The Science Behind Why Chilled Cookie Dough Bakes (and Tastes) Better
INCLUDES CHOCOLATE CHIP COOKIE RECIPE!
Experience tells us here at Marvel Premium Refrigeration that chilling your cookie dough yields far better results than the alternative. However, we investigated further to see what the research says, and food labs all across America support this very hypothesis.
J. Kenji López-Alt of the James Beard Award-nominated column The Food Lab, conducted a cookie experiment to test actual results of baking room temperature dough versus chilled dough. He agrees chilled dough outperforms:
“I like the flexibility that being able to cook cookie dough straight from the fridge lends you, so my recipe is designed to make cookies from dough that starts at 40°F. I found that baking in a 325°F oven until the edges are nice and toasty brown will leave you with a cookie that’s still plenty soft and chewy in the center.”
PJ Hamel of King Arthur Flour noted in her cookie experiment that chilled dough controls spreading, concentrates flavor and changes texture. Why?
Chilling cookie dough for 30 minutes make a big difference. As the cookies bake, the fat in the chilled cookie dough takes longer to melt than room-temperature fat. And the longer the fat remains solid, the less cookies spread.
In addition, the sugar in the dough gradually absorbs liquid. If you bake the dough immediately, before sugar has a chance to absorb much liquid, that liquid remains “free” in the dough, and promotes spread.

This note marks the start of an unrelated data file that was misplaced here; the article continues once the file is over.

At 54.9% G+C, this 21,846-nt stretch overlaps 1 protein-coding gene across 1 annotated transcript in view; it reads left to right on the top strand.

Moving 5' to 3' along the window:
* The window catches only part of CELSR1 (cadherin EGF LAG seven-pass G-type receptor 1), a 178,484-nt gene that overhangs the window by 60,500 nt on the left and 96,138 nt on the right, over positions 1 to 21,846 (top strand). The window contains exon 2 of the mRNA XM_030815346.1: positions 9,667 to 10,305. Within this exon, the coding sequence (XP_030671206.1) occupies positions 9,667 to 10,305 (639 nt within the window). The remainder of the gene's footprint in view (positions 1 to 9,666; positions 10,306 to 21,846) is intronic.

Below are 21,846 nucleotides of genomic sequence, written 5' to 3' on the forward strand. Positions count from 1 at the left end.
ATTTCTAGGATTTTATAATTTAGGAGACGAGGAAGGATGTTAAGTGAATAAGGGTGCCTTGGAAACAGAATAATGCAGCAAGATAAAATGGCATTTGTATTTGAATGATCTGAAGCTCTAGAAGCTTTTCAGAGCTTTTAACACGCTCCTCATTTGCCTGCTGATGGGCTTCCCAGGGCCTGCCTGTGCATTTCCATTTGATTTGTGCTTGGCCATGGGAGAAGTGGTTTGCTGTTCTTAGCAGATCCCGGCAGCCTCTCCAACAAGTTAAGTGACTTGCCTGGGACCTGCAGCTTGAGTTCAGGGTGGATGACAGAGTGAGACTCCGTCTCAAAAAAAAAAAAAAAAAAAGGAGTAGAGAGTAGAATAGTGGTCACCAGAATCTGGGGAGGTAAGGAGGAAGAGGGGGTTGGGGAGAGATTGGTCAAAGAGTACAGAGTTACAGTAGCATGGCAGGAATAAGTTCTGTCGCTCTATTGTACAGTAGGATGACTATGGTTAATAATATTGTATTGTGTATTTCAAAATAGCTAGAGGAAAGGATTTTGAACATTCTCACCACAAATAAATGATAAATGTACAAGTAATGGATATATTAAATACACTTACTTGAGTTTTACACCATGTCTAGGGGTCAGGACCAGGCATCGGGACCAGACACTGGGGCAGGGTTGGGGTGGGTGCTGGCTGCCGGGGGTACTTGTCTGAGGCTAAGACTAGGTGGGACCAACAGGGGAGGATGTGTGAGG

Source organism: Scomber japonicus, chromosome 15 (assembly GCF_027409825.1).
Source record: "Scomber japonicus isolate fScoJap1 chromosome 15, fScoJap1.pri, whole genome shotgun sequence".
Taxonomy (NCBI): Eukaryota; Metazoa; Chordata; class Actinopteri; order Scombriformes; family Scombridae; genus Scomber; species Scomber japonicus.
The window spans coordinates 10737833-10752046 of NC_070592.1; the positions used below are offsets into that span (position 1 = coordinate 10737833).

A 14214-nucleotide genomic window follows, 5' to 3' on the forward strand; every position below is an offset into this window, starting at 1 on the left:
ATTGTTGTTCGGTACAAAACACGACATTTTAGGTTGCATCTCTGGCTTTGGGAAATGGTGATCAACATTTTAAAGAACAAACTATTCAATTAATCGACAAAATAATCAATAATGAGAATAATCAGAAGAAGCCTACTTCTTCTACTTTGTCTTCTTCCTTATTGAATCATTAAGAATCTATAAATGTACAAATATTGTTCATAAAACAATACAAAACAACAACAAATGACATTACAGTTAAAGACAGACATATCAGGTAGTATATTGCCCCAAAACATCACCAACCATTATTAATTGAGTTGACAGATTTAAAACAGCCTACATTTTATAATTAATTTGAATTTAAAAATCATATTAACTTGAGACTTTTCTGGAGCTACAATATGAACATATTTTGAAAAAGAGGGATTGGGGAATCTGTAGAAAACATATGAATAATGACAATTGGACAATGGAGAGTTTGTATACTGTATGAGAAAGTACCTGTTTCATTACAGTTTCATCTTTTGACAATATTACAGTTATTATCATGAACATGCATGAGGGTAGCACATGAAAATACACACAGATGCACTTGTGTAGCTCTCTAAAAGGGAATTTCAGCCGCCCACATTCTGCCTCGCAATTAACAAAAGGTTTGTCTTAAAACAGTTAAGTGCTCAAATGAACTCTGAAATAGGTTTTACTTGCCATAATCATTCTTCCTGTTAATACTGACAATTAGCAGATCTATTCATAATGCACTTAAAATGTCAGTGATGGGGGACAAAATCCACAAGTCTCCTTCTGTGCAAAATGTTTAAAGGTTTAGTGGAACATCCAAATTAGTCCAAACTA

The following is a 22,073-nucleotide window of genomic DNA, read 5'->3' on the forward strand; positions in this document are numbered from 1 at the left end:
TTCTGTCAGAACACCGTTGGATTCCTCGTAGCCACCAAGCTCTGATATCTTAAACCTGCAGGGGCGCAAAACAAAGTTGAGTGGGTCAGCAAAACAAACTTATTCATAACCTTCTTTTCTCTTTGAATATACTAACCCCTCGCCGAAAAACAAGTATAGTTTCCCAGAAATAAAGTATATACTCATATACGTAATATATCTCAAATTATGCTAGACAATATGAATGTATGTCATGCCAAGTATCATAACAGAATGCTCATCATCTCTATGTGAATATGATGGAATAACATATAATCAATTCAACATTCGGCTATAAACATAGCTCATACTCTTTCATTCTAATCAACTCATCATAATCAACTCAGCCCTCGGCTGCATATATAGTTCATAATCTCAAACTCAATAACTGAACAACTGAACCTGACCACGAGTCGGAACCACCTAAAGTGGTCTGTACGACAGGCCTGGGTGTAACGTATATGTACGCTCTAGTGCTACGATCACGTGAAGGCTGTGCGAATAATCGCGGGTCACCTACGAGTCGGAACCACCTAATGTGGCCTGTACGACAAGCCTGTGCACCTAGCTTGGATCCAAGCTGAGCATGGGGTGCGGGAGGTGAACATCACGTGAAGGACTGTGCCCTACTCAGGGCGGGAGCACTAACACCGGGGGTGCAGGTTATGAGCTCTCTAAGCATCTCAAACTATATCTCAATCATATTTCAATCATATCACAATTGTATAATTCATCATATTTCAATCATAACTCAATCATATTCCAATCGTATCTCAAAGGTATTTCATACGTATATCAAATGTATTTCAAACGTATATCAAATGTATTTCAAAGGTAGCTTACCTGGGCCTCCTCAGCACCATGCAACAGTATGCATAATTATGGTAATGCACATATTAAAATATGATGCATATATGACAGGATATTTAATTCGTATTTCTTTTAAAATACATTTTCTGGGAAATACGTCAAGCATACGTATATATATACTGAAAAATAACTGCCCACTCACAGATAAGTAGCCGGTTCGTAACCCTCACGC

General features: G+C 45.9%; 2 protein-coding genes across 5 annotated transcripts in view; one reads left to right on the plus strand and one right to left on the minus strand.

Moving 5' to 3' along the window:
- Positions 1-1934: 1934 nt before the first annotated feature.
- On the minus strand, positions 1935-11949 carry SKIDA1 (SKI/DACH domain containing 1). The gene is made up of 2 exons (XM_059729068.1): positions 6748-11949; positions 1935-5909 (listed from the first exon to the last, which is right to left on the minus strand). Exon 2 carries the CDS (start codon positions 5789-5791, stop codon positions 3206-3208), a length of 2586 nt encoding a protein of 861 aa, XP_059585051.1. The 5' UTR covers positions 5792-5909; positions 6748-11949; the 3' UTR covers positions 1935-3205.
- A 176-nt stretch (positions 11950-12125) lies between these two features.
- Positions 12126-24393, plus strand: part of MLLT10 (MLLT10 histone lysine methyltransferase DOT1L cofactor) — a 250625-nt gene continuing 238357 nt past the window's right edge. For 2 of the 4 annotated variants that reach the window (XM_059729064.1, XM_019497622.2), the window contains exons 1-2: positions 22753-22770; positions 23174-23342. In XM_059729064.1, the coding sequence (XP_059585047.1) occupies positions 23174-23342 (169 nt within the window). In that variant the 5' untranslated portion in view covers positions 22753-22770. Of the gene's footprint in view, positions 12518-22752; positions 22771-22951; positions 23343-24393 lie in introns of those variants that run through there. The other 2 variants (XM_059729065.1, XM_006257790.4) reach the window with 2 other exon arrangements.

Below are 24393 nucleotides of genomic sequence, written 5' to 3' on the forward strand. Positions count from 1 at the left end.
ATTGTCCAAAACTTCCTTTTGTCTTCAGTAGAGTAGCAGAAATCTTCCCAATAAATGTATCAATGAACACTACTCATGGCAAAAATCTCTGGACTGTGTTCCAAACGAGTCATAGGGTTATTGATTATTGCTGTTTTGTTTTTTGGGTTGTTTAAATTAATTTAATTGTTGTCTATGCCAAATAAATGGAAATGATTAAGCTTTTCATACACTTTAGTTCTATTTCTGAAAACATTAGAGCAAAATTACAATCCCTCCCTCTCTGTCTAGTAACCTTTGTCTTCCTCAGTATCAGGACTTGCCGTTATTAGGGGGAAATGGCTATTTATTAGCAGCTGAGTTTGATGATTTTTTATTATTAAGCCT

Kathleen Purvis’ research for The Telegraph found additional reasons, concluding that refrigerated dough improves cookie flavor. She recommends refrigerating for more than a day to allow time for the flavors to develop.
The difference starts with the liquid in the egg, which hydrates the starch in flour. Giving the flour more time to absorb that liquid makes the dough firmer, but it also lets enzymes in the flour and the egg yolk break down carbohydrates into the simple sugars fructose and glucose. Separately, they taste sweeter and they caramelize faster when baked.
In her baking experiment, blogger Nicky Corbishley made 80 cookies of various deviations from her control batch recipe and determined the batch chilled overnight was by far her favorite.
When you refrigerate your cookie dough, it goes a lot firmer, enabling you to mould the cookie dough into a ball in your hands. If you don’t refrigerate, you’re dealing with a sloppy batch of cookie dough.
After all this talk about the finer points of cookies, you’re probably ready to make a batch of your own! We shared this popular chocolate cookie recipe from the New York Times for you to try.
(P.S. Don’t forget to refrigerate the dough overnight for best results!)